Kicillof-style, the EU will give young people tickets to travel in Europe

The European Commission will deliver 60,000 train or bus tickets to young people starting Tuesday, which will allow them to travel free by train in Europe for up to one month.

The measure is similar to the initiative of the Buenos Aires governor, Axel Kicillof, of subsidize the trips of graduated students who cannot afford them, a topic that has been talked about a lot these days. Although there are marked differences and conditions.

During the coronavirus pandemic, young people “showed true solidarity and valuable and formative moments of their youth were lost.”said the Vice-President of the Commission, Margaritis Schinas, cited by German wave. The purpose of the initiative, he said, is “to rekindle mobility in Europe.”

Kicillof defends free graduate trips in the face of opposition criticism

The application process opened on Tuesday, October 12 and will remain open until October 26. Applicants must be between 18 and 20 years old and have the nationality of a member state of the European Union, but it is also last open to the British. They must also answer a questionnaire with questions about the European Union.

Winners will be able to travel to all EU countries for free on trains, buses and ferries, for a maximum of 30 days between March 2022 and February 2023.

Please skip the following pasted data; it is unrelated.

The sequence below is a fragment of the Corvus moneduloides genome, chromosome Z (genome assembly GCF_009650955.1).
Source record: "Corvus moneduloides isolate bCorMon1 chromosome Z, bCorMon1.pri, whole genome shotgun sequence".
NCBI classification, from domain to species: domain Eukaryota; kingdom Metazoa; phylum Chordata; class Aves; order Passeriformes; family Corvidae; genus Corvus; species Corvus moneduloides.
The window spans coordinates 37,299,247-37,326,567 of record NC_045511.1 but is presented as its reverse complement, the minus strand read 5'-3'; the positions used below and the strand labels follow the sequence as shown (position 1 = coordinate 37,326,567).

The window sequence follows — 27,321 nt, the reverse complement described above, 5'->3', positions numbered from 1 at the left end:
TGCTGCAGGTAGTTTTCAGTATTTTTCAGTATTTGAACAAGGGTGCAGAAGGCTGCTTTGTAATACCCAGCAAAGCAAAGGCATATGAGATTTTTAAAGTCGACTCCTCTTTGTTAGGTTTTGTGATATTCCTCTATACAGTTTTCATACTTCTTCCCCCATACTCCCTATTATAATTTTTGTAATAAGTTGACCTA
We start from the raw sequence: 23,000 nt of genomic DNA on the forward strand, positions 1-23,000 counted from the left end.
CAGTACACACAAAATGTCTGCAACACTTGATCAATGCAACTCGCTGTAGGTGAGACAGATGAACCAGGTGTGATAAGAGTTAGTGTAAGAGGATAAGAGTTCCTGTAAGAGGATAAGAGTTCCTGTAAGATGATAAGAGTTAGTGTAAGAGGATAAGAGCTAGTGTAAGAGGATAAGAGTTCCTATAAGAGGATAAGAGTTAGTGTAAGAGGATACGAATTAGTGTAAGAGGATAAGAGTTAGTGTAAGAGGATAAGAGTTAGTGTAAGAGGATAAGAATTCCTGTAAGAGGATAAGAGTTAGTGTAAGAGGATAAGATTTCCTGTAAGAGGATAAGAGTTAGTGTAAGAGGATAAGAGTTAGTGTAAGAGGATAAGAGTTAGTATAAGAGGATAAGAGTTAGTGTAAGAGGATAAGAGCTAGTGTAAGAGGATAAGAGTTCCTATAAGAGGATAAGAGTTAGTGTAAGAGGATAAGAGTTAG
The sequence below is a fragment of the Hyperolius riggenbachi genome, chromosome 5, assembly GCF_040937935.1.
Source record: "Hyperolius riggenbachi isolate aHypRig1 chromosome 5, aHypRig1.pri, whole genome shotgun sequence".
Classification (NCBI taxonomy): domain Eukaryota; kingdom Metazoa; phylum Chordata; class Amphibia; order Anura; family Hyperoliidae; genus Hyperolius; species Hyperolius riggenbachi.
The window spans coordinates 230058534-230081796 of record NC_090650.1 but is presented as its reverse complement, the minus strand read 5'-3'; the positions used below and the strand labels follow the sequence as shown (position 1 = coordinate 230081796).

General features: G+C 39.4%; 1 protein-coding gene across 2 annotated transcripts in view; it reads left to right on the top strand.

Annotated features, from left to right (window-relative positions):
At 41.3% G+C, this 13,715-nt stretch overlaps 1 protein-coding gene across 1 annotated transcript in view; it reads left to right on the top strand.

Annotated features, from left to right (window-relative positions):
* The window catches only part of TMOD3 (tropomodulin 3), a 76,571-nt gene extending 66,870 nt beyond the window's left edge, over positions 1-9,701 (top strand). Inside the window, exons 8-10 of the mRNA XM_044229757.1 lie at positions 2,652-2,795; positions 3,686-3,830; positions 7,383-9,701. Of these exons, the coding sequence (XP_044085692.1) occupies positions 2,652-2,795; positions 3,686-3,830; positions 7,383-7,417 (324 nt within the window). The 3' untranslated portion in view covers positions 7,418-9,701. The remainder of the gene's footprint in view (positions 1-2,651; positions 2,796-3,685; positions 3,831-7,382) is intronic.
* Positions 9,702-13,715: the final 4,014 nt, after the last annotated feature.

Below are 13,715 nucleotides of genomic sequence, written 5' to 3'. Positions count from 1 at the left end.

This initiative is not new. The scheme is generally only open to 18-year-olds, but this time, 19 and 20-year-olds will be able to apply because the last two rounds were suspended amid the pandemic..

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Why does the EU distribute free tickets?

The initiative, dubbed “DiscoverEU”, began as a preparatory action initiated by the European Parliament between 2018 and 2020. The plan was to provide travel and mobility opportunities to young people who turn 18, the age of legal adulthood. The action specifically targets 18-year-olds, “as this age generally marks an important step towards adulthood and European citizenship,” the Commission states online.

In the first round of 2018 and 2019, 350,000 young Europeans applied for 70,000 travel passes, according to the Commission. About 66% of the participants said they were traveling abroad by train for the first time. Additionally, two-thirds of those surveyed said they could not have financed the trip themselves.

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